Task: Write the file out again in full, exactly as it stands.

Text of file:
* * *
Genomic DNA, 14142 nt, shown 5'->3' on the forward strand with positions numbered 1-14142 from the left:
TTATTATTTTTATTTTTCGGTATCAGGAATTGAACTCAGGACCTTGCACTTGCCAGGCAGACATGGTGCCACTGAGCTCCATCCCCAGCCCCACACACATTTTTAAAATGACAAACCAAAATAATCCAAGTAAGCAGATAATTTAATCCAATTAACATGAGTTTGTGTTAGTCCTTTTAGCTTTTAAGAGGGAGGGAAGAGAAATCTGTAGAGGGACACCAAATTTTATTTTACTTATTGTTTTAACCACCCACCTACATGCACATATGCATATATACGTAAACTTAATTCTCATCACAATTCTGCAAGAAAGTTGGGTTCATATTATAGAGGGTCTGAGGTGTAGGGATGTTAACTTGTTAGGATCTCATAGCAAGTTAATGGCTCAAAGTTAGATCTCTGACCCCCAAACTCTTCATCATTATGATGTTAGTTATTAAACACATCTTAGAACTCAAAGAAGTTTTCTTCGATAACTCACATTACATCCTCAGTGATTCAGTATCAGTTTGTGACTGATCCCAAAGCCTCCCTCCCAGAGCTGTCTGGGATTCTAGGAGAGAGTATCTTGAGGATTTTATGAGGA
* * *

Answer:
Genomic DNA, 14142 nt, shown 5'->3' on the forward strand with positions numbered 1-14142 from the left:
TTATTATTTTTATTTTTCGGTATCAGGAATTGAACTCAGGACCTTGCACTTGCCAGGCAGACATGGTGCCACTGAGCTCCATCCCCAGCCCCACACACATTTTTAAAATGACAAACCAAAATAATCCAAGTAAGCAGATAATTTAATCCAATTAACATGAGTTTGTGTTAGTCCTTTTAGCTTTTAAGAGGGAGGGAAGAGAAATCTGTAGAGGGACACCAAATTTTATTTTACTTATTGTTTTAACCACCCACCTACATGCACATATGCATATATACGTAAACTTAATTCTCATCACAATTCTGCAAGAAAGTTGGGTTCATATTATAGAGGGTCTGAGGTGTAGGGATGTTAACTTGTTAGGATCTCATAGCAAGTTAATGGCTCAAAGTTAGATCTCTGACCCCCAAACTCTTCATCATTATGATGTTAGTTATTAAACACATCTTAGAACTCAAAGAAGTTTTCTTCGATAACTCACATTACATCCTCAGTGATTCAGTATCAGTTTGTGACTGATCCCAAAGCCTCCCTCCCAGAGCTGTCTGGGATTCTAGGAGAGAGTATCTTGAGGATTTTATGAGGA